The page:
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Old 29-11-2007, 16:55   #1
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Perkins Prima Lift pump Poorly Designed

I have replaced two lift pumps on a Perkins Prima.....It seems when you attempt to bleed the fuel system, the cheesy plunger wire to the lift pump arm puts a sideways stress on the arm and it pops off after about 30-40 cycles.

I have returned both of them......but all Ihave now is another new pump with the same, poorly engineered plunger.

I am just venting, but I would like to know if anyone else has had this problem....Pat?????
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Old 29-11-2007, 18:38   #2
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Chief,
Ya got a picture?
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Old 29-11-2007, 18:48   #3
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I'll try to get one over the weekend....or I might be able to find one on the WWW
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Old 30-11-2007, 07:13   #4
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Old 30-11-2007, 07:19   #5
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oh, that pump...I only have one of those to deal with. Luckily it's still intact.
I'd pull the knob and extension off and put a bolt thru the lever arm so I could get to it and pump.
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Old 30-11-2007, 08:13   #6
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I think I'd put an electric pump or squeeze bulb upstream of the lift pump and never use the new pump for bleeding.
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Old 01-12-2007, 09:54   #7
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Quote:
Originally Posted by donradcliffe View Post
I think I'd put an electric pump or squeeze bulb upstream of the lift pump and never use the new pump for bleeding.
I have 4.236 and another guy here at the anchorage has one, he has a system just like that, he has y valve, with a bulb in front of it, he basically flips the valve, power bleeds it with the electric pump then flips it back over. A heck of lot easier then manually doing it. There is a cheasy little lever on mine but it's never broke. I have bled the low pressure side using the starter, but its not ideal.
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Old 01-12-2007, 21:01   #8
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It is the same priming pump as on the Volvo Penta 22 series engines which are essentially the same engine as the Prima 50.

I have not had a problem with our VP version but have to concede that the priming pump has only ever been "played with" as the engine has always self primed even when both the primary and secondary fuel filters have been replaced (and as I recall, also when a leakoff banjo fitting failed at the injector and it was replaced).

Our fuel tank is in the fin keel so there is quite a lift to the engine. Maybe your engine would self prime too?
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Old 11-01-2008, 08:13   #9
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I own the same type of engine in Volvo colors. I agree with you: this pump hand lever is not the best thing ever done by Perkins. My solution: I've installed a Carter electric fuel pump on line with this mechanical pump. So when I replace filters, I simply start the electric pump and in seconds, the filter are purged. However I have a new problem with this pump: I can't find a replacement gasket for the fuel hose inlet. Any idea where to get that little gasket?. The other thing I'm looking into is way to eliminate this pump altogether and replace it by an electric unit. I presume that some sort of pressure switch would be required. I wonder if a car electric fuel pump would do(pressure swich equiped?). Best regards.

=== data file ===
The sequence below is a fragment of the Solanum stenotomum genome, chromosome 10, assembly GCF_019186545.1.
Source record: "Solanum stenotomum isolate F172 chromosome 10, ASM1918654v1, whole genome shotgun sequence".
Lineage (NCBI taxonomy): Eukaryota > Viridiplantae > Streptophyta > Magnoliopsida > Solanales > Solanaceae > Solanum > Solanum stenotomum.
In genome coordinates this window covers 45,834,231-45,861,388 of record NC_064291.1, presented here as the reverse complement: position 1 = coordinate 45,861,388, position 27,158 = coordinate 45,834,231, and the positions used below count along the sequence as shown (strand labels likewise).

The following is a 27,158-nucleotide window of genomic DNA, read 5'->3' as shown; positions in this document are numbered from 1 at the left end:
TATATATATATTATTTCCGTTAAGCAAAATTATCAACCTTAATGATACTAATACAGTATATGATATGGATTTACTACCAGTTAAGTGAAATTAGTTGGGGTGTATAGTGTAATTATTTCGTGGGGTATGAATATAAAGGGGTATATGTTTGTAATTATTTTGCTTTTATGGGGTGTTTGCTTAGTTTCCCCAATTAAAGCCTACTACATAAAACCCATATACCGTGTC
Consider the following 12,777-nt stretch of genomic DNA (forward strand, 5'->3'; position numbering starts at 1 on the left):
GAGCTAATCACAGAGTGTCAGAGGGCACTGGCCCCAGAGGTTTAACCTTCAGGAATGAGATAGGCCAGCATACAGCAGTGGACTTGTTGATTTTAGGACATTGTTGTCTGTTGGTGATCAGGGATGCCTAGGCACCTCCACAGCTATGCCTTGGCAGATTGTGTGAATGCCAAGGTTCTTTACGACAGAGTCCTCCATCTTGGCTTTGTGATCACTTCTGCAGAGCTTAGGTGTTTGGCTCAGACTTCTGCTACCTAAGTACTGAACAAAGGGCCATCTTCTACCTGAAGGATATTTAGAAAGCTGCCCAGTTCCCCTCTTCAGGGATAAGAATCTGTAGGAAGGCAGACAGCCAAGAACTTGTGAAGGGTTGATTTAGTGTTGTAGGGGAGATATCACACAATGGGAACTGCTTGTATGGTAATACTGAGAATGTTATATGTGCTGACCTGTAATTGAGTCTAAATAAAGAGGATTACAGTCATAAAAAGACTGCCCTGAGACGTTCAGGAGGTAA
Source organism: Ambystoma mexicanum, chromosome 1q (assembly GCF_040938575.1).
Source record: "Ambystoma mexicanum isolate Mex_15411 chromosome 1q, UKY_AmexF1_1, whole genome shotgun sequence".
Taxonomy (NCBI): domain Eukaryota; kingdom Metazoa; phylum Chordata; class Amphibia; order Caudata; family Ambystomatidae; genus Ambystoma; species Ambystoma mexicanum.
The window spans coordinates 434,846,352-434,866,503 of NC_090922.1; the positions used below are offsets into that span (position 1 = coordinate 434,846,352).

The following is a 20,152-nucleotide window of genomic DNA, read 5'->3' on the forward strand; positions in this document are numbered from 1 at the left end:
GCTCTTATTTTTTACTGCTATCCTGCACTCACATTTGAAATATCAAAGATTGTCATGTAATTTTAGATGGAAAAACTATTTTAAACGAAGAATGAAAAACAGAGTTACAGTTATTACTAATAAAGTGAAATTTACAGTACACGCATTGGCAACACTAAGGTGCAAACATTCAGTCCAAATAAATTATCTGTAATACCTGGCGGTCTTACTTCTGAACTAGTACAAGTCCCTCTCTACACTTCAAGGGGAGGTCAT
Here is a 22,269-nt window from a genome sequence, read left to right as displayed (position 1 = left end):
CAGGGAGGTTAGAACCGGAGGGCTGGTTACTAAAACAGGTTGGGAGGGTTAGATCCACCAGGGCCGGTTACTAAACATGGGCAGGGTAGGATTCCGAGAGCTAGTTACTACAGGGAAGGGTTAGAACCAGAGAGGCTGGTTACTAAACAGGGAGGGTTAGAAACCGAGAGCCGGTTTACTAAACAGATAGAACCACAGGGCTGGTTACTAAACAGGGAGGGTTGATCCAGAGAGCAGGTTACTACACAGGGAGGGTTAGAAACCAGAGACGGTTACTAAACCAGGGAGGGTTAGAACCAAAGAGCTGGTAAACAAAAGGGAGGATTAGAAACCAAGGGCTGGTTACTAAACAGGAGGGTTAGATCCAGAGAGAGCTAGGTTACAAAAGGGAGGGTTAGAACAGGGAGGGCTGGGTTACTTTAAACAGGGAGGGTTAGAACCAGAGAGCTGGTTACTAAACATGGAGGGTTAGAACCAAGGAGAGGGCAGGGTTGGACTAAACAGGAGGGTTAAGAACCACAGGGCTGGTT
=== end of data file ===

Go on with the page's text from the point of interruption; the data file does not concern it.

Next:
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Old 11-01-2008, 13:25   #10
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Do you guys (and girls?) find that you need the priming pump? As I said our engine (the Volvo version of the same and with the same priming pump) always self primes even if I change both the primary and secondary fuel filters and it has to suck up from the tank in the fin keel. I don't even prime the filters beforehand, just screw them on empty.

I have had others with the Volvo engine tell me it is the same for them too. Perhaps the Volvo version has a more efficient fuel pump?

The only time I got caught was when I replaced both filters and ran the engine WITHOUT reopening the tank valve so I sucked the whole system dry. But even then it just took a very few pumps on the priming pump until I felt some pressure and a few seconds grind on the starter and away it went with a few coughs along the way. I suspect it would still have self primed if I had just cranked the fuel through but was wary of overflowing the water lift muffler.

I don't know if people are aware but the priming pump should not be forced, there should just be some soft feeling resistance as the stem slowly goes down into the body of the pump with a lightish push. If it is hard to push or won't move at all then you need to rotate the engine to get the pump onto a more favourable part of the camshaft cam. I would be quite certain it would be fairly easy to break something if one thought that the priming pump operated in all positions of the engine rotation and tried forcing it.
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